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Timothy Bradley Foote

Question: What town in Utah did Timothy Bradley Foote help settle in 1851?

Answer: Timothy Bradley Foote was born December 29, 1799 in Litchfield, Connecticut. His parents were Stephen Foote of Waterbury, Connecticut and Rhoda Hand of Litchfield, Connecticut.

Timothy was strictly a Yankee. Those who remember him cannot forget how he used to dance Yankee Doodle whenever the band struck up that tune. He learned to dance it on the battle field in 1812. At the age of fourteen in 1813, hand in hand with his father, he enlisted in the second war with England. He served four months in the New York Militia, Major Benjamin Forsythe’s Cavalry.

His first marriage was to Jane Ann Russell, born on July 31,1800, in Oswegatchie, New York. Her parents were William Russell and Mary Morgan. They were married in her home town on February 17, 1823. They had seven children born to their union, two girls and five boys; six of the children lived to be adults.

We don’t know the circumstances of Timothy and Jane’s contact with The Church of Jesus Christ of Latter-day Saints, but Timothy and Jane Ann were baptized members in September 1833. Later they moved to Nauvoo, Illinois, and lived there from 1839 to 1846. Their sixth child, Victoria, was born in Nauvoo in 1841, and their seventh child, Eliza Jane, was born August 18, 1843 in Nauvoo. Timothy’s wife, Jane, died in Nauvoo on December 7, 1843.

Timothy’s parents also joined The Church of Jesus Christ of Latter-day Saints. They had moved to Nauvoo, Illinois by 1844, as his father, died in Nauvoo in July 1844, and his mother died there in October 1845.

Timothy remarried on July 23, 1847 in Quincy, Adams, Illinois to Nancy Jane Riley, and they became the parents of eight children, all born in Utah. Timothy immigrated to Utah with his new wife, and children from his previous marriage, in June 1848, with Brigham Young’s Company. They arrived in Utah in September 1848. Nancy’s first little baby was born on September 16, 1848, just as they entered the Salt Lake Valley. Timothy’s little daughter, Eliza Jane, died at age five on December 7, 1848, in Utah.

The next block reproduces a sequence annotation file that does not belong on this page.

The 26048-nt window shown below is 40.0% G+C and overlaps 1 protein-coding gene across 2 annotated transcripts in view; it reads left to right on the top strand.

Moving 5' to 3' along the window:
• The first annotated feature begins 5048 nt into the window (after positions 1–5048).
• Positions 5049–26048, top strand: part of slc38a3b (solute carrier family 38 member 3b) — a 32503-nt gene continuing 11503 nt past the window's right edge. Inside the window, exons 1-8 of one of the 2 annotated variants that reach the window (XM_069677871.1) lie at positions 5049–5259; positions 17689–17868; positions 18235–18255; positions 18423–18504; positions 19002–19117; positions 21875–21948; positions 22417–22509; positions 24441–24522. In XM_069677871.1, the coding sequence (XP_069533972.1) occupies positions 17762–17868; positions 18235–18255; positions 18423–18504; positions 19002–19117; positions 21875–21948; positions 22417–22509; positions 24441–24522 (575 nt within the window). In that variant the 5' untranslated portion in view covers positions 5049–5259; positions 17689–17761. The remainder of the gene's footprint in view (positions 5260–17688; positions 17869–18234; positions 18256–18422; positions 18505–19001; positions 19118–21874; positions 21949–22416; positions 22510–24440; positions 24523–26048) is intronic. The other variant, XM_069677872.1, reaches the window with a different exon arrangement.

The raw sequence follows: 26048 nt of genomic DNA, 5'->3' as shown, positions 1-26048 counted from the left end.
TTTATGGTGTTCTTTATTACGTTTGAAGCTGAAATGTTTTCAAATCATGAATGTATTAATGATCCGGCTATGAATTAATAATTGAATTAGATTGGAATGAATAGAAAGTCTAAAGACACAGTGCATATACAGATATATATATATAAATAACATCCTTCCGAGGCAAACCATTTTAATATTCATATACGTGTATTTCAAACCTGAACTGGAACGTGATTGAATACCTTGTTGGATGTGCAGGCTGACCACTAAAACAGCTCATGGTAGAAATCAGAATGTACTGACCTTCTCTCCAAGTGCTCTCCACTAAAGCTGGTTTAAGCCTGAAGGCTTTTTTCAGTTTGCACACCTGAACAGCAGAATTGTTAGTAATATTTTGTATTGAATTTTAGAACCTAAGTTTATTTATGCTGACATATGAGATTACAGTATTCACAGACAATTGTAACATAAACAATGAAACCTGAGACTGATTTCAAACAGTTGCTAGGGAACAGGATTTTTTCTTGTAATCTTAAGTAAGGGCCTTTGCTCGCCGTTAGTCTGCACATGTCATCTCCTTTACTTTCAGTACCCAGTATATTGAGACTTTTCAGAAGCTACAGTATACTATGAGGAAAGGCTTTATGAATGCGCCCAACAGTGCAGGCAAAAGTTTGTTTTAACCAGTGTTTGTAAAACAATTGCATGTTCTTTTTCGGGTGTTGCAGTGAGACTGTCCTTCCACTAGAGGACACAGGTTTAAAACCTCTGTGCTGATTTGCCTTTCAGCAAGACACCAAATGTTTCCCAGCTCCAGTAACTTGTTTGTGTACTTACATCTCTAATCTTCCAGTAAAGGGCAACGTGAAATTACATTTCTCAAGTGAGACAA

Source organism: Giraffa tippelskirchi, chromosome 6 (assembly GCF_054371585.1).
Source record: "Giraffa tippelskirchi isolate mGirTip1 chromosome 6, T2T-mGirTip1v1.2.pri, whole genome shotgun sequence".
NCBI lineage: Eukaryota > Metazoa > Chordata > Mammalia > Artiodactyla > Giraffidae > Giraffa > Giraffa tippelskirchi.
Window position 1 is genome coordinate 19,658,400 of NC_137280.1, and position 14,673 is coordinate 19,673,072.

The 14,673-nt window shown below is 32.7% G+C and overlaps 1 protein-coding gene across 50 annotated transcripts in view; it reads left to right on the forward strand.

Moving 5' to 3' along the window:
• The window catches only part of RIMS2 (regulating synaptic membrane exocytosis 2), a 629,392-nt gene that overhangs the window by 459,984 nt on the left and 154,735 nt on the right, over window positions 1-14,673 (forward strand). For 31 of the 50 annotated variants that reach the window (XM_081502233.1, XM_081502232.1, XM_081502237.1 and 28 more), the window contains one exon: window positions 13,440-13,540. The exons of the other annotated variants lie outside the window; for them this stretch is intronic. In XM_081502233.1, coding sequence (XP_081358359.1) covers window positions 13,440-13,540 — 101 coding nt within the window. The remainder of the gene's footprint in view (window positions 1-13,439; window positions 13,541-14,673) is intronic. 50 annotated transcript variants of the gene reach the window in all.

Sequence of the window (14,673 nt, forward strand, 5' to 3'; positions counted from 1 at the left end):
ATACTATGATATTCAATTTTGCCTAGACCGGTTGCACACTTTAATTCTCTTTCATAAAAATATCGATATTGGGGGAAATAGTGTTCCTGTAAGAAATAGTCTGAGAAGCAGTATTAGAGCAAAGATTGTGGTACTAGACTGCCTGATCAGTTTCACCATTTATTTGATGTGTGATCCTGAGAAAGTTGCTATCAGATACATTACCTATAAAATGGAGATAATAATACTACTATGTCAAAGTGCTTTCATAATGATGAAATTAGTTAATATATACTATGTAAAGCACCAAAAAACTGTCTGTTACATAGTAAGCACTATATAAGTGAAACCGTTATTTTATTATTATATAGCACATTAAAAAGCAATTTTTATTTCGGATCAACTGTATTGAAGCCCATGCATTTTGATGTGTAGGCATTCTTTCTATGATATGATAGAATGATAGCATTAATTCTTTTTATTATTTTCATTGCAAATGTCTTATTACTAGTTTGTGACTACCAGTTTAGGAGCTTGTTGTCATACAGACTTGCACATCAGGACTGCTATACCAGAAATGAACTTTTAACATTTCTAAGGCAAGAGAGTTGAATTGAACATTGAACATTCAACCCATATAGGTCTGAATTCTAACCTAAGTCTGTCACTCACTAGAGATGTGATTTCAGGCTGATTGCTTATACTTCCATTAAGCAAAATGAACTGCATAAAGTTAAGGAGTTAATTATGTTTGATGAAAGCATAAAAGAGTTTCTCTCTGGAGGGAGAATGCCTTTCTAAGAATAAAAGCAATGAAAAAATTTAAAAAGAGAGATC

Timothy lived in the Salt Lake area for a few years and then in 1851 moved to Nephi, Utah. The area was known as Salt Creek before being named Nephi. Here he helped lay out the town and built a home for his family. During the first week after the settlers arrived, Timothy was appointed captain of the guard. His duties included watching over the cattle, seeing that the men had firearms in good working order and calling them to drill.

Timothy was appointed by Brigham Young to supervise the building of the Juab Stake Tabernacle and served on a five-man committee in charge of building the Fort Wall. They were exposed daily to Indian attacks, but Timothy had no fear of the Indians. However, after the Fort was built, the settlers made him move into the fort where they felt he and his family would be better protected. Timothy served as second counselor in the Nephi Branch in 1854.

Timothy served as the first postmaster in Nephi and his office was in his home. It also served as a hotel. He presented a petition for the right to work the road to his salt works and to claim a toll for its use. Timothy was one of the men who built the first road into the canyon and was one of the first to manufacture salt from the salt springs. The first road was paid for by charging a toll from those who used it. Timothy paid for his toll in salt to the City. Timothy was the Treasurer of Juab Company Cooperative Commercial Association in Nephi, Utah.

Timothy died at age 86 on April 18, 1886, in Nephi, Juab, Utah Territory, and is buried in the Vine Bluff Cemetery in Nephi.

Source:, Excerpts from “Timothy Bradley Foote,’ by Robert Perry;; Documents on life of Timothy Bradley Foote,

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